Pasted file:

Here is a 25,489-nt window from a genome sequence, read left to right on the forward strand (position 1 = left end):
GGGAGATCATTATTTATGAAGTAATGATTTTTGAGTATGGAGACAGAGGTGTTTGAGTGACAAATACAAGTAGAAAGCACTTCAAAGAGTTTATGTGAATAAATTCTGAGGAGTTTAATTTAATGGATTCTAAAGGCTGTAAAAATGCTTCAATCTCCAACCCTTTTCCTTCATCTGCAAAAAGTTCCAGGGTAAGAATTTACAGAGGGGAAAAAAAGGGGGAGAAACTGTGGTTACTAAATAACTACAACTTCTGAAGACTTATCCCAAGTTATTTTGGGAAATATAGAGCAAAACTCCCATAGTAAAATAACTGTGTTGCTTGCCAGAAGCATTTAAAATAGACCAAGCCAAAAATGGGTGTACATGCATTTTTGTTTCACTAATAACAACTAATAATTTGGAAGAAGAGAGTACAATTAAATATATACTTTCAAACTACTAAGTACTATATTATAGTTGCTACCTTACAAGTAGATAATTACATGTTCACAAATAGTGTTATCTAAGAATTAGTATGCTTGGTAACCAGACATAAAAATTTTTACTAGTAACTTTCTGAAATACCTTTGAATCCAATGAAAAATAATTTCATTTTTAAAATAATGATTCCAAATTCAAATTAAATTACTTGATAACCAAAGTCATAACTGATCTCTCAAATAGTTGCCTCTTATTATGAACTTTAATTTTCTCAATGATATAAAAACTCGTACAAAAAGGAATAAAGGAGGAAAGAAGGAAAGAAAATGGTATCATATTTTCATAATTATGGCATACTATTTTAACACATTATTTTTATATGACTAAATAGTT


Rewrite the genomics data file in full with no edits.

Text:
Here is a 25,489-nt window from a genome sequence, read left to right on the forward strand (position 1 = left end):
GGGAGATCATTATTTATGAAGTAATGATTTTTGAGTATGGAGACAGAGGTGTTTGAGTGACAAATACAAGTAGAAAGCACTTCAAAGAGTTTATGTGAATAAATTCTGAGGAGTTTAATTTAATGGATTCTAAAGGCTGTAAAAATGCTTCAATCTCCAACCCTTTTCCTTCATCTGCAAAAAGTTCCAGGGTAAGAATTTACAGAGGGGAAAAAAAGGGGGAGAAACTGTGGTTACTAAATAACTACAACTTCTGAAGACTTATCCCAAGTTATTTTGGGAAATATAGAGCAAAACTCCCATAGTAAAATAACTGTGTTGCTTGCCAGAAGCATTTAAAATAGACCAAGCCAAAAATGGGTGTACATGCATTTTTGTTTCACTAATAACAACTAATAATTTGGAAGAAGAGAGTACAATTAAATATATACTTTCAAACTACTAAGTACTATATTATAGTTGCTACCTTACAAGTAGATAATTACATGTTCACAAATAGTGTTATCTAAGAATTAGTATGCTTGGTAACCAGACATAAAAATTTTTACTAGTAACTTTCTGAAATACCTTTGAATCCAATGAAAAATAATTTCATTTTTAAAATAATGATTCCAAATTCAAATTAAATTACTTGATAACCAAAGTCATAACTGATCTCTCAAATAGTTGCCTCTTATTATGAACTTTAATTTTCTCAATGATATAAAAACTCGTACAAAAAGGAATAAAGGAGGAAAGAAGGAAAGAAAATGGTATCATATTTTCATAATTATGGCATACTATTTTAACACATTATTTTTATATGACTAAATAGTT